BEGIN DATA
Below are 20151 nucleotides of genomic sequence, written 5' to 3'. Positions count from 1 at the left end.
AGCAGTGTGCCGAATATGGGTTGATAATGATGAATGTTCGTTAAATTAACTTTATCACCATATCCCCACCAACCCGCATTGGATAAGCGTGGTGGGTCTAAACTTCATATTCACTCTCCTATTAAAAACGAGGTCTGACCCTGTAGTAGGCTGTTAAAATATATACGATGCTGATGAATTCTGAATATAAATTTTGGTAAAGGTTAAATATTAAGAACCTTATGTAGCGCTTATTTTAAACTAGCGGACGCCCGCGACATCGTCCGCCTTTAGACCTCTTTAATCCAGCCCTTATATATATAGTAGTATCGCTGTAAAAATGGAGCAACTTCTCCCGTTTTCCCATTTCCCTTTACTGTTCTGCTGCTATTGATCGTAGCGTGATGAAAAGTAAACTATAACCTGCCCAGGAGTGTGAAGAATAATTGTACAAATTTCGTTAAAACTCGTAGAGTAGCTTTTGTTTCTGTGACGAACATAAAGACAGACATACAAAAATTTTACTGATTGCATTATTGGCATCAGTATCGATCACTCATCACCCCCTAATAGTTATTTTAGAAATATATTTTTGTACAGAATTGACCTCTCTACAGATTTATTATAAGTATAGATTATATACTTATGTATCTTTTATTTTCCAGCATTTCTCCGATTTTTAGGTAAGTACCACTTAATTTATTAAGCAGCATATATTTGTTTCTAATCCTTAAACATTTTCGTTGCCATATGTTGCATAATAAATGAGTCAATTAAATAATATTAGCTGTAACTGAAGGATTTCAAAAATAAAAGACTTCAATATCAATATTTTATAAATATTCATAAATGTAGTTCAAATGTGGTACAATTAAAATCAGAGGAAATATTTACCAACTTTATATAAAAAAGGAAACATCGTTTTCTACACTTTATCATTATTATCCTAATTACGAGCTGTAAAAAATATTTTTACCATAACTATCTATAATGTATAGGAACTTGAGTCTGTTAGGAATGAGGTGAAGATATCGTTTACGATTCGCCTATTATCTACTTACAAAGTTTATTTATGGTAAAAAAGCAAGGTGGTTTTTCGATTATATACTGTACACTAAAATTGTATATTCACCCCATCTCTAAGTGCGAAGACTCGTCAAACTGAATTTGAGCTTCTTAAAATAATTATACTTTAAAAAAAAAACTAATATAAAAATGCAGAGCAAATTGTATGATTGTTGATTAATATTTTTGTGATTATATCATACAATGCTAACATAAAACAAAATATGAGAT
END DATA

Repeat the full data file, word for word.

Below are 20151 nucleotides of genomic sequence, written 5' to 3'. Positions count from 1 at the left end.
AGCAGTGTGCCGAATATGGGTTGATAATGATGAATGTTCGTTAAATTAACTTTATCACCATATCCCCACCAACCCGCATTGGATAAGCGTGGTGGGTCTAAACTTCATATTCACTCTCCTATTAAAAACGAGGTCTGACCCTGTAGTAGGCTGTTAAAATATATACGATGCTGATGAATTCTGAATATAAATTTTGGTAAAGGTTAAATATTAAGAACCTTATGTAGCGCTTATTTTAAACTAGCGGACGCCCGCGACATCGTCCGCCTTTAGACCTCTTTAATCCAGCCCTTATATATATAGTAGTATCGCTGTAAAAATGGAGCAACTTCTCCCGTTTTCCCATTTCCCTTTACTGTTCTGCTGCTATTGATCGTAGCGTGATGAAAAGTAAACTATAACCTGCCCAGGAGTGTGAAGAATAATTGTACAAATTTCGTTAAAACTCGTAGAGTAGCTTTTGTTTCTGTGACGAACATAAAGACAGACATACAAAAATTTTACTGATTGCATTATTGGCATCAGTATCGATCACTCATCACCCCCTAATAGTTATTTTAGAAATATATTTTTGTACAGAATTGACCTCTCTACAGATTTATTATAAGTATAGATTATATACTTATGTATCTTTTATTTTCCAGCATTTCTCCGATTTTTAGGTAAGTACCACTTAATTTATTAAGCAGCATATATTTGTTTCTAATCCTTAAACATTTTCGTTGCCATATGTTGCATAATAAATGAGTCAATTAAATAATATTAGCTGTAACTGAAGGATTTCAAAAATAAAAGACTTCAATATCAATATTTTATAAATATTCATAAATGTAGTTCAAATGTGGTACAATTAAAATCAGAGGAAATATTTACCAACTTTATATAAAAAAGGAAACATCGTTTTCTACACTTTATCATTATTATCCTAATTACGAGCTGTAAAAAATATTTTTACCATAACTATCTATAATGTATAGGAACTTGAGTCTGTTAGGAATGAGGTGAAGATATCGTTTACGATTCGCCTATTATCTACTTACAAAGTTTATTTATGGTAAAAAAGCAAGGTGGTTTTTCGATTATATACTGTACACTAAAATTGTATATTCACCCCATCTCTAAGTGCGAAGACTCGTCAAACTGAATTTGAGCTTCTTAAAATAATTATACTTTAAAAAAAAAACTAATATAAAAATGCAGAGCAAATTGTATGATTGTTGATTAATATTTTTGTGATTATATCATACAATGCTAACATAAAACAAAATATGAGAT